Sacralizing Politics


August 9, 2019

It happens. A few days ago I was unfriended on Facebook by a fellow who fears I have ceased being a theologian and am now a political agitator. Actually, I don’t mind agitating a bit but I am still very much a theologian…..

If they are true to their calling, theologians must critique social movements and political positions, when they are unethical and promote false belief. It happened in the past and is happening today. And not just in the U.S.A……

This week I continue a theological reflection connected with last week’s post on Christian America. We are certainly living in a time of major socio-cultural shifts and unsettlingly cruel and evil developments, as the recent killings and violence in El Paso and Dayton have so painfully demonstrated. This time a new political twist was added; and an August 6th editorial in the National Catholic Reporter expressed it pointedly: “Never have we experienced political leadership where mass murderers could quote the very rhetoric emanating from the White House to justify their evil.”

My thoughts today are about what happens when people – without questions or critique — begin to use religion to sacralize politics; and authoritarian leaders misuse religion to promote their distorted political agendas. When belief is twisted out of shape and paves the way for authoritarian movements and regimes – what we call today neofascism.

I remember being in a taxi along Interstate 170 near St. Louis, Missouri last autumn, when I saw a large billboard with a picture of the 45th U.S. president. With the picture was this caption “And the Word was made flesh.” I asked the cab driver what he thought about that. “Well,” he said “I don’t think our president is Jesus Christ but, like Jesus, he was sent by God. He is a man of God and we need him to save us.” The sacralization of politics. Perverted religion. Perverted politics.

“History doesn’t repeat itself,” Mark Twain supposedly said, “but it rhymes.”

In 1932 Mussolini declared that the fascist state had not created its own god but recognized the God of traditional saints and Christian heroes. He was playing a phony political game. Benito Mussolini and Pope Pius XI both had come to power in 1922. Thanks to their shared distrust of democracy and anti-communist zeal, the two leaders clicked immediately. Evil often comes dressed up as something Good. In 1929, Mussolini signed the Lateran Treaty with the Vatican, ending decades of struggle between the Italian state and the Papacy, and recognized the independence of Vatican City. A grateful Pope Pius XI acclaimed Mussolini as “the Man of Providence.” Mussolini needed Catholic support but in fact he resonated strongly with Friedrich Nietzsche’s anti-Christian ideas and the negation of God’s existence. He did the talk and played the game. And who was really listening?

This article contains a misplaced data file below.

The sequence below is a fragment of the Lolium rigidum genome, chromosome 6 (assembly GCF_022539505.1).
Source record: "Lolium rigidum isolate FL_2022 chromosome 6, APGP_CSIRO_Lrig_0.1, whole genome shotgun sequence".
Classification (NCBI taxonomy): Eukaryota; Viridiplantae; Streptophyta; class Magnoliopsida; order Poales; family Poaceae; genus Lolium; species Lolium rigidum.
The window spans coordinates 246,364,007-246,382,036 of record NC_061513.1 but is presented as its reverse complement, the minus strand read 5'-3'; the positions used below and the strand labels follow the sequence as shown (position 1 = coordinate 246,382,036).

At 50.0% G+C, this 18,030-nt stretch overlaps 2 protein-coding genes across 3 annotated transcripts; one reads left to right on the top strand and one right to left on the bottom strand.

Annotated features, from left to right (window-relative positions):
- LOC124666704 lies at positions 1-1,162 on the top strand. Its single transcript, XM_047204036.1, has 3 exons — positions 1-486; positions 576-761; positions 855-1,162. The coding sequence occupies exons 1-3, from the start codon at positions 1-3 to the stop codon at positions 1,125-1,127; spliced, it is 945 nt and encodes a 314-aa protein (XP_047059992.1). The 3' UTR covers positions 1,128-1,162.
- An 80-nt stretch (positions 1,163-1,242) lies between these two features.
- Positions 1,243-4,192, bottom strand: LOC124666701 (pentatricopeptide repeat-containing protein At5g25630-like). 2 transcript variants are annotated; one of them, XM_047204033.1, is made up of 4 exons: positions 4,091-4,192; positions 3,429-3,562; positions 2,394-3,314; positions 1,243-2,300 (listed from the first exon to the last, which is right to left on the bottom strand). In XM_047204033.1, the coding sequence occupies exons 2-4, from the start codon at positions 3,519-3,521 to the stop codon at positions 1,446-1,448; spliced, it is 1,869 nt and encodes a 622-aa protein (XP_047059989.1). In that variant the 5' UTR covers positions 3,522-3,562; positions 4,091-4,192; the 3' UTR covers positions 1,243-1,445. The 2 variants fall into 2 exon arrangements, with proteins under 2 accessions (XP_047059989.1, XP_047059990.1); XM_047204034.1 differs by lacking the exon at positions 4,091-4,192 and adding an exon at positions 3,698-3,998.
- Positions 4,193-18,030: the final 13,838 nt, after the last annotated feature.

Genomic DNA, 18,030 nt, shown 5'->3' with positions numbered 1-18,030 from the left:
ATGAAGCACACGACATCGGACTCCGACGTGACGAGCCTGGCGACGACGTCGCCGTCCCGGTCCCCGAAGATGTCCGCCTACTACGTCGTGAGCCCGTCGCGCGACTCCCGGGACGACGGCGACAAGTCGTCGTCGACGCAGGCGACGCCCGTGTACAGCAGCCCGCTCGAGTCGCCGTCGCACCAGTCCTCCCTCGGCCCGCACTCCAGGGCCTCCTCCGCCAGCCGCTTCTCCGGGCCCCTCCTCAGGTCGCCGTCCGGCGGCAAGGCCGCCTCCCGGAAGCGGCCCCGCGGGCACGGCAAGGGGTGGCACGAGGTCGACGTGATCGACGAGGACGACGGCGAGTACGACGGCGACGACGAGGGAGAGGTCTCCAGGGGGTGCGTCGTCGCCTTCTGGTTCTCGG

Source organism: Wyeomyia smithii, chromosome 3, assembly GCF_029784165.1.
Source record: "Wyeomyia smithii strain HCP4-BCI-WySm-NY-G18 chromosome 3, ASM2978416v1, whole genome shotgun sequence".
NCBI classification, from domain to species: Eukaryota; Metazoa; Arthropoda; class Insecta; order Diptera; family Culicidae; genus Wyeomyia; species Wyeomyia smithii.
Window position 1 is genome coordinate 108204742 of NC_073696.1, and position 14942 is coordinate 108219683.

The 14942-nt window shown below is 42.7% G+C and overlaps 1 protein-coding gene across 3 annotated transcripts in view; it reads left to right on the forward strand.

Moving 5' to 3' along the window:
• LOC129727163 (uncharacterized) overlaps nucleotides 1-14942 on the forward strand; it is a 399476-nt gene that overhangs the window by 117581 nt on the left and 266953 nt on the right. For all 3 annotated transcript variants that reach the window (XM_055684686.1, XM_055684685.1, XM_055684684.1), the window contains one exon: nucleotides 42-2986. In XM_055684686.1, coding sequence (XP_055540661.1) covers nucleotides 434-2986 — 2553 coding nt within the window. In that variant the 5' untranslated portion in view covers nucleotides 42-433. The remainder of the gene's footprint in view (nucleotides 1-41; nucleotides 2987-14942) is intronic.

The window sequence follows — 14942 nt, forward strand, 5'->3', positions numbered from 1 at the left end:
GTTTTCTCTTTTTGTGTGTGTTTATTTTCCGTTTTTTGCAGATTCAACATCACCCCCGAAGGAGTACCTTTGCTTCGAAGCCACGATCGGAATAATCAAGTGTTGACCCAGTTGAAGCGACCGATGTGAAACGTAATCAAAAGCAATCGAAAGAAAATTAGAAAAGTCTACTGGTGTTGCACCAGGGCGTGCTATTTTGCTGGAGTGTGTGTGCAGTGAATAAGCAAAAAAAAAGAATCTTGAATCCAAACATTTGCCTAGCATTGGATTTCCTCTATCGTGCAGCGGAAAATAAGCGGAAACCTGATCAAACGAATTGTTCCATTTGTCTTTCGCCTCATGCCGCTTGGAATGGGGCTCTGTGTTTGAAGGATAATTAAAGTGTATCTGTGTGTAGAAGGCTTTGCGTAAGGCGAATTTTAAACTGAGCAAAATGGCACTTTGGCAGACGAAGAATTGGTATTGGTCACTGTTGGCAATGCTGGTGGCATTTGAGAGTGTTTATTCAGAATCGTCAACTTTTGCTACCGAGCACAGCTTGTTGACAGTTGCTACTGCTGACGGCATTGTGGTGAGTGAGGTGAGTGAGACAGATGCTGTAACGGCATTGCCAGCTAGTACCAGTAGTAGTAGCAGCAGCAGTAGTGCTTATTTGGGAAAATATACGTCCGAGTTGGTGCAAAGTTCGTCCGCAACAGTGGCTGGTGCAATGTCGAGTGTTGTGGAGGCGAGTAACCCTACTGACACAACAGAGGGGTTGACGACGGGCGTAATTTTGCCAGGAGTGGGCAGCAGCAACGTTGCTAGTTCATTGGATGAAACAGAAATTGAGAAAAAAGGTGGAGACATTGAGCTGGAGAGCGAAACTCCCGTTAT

It is a perennial problem. Who is really observing what’s happening? Who is seriously considering the implications? And who is willing to speak out and take action?

Catholics in Germany, by way of another historical example, were basically opposed to Hitler. In 1933, however, Hitler signed a concordat with the Vatican. It was signed by the Cardinal Secretary of State Eugenio Pacelli, who later became Pope Pius XII. Catholic rights in Germany were theoretically put on a new basis, while the Hitler regime was strengthened. The Vatican had a sense that Hitler, was an indispensable bulwark against Bolshevism. The concordat gave moral legitimacy to the Nazi regime; and Hitler acquired dictatorial powers through the Enabling Act of 1933, which was facilitated through the support of the Catholic Center Party. In the years after the concordat was signed, however, the Nazis regularly ignored it. Hitler in fact was hostile to the Catholic Church, but for his political strategy played the public image game. There were of course Catholic protestors. Some of the most courageous demonstrations of opposition to Hitler were the 1941 sermons of the Catholic Bishop August von Galen of Münster.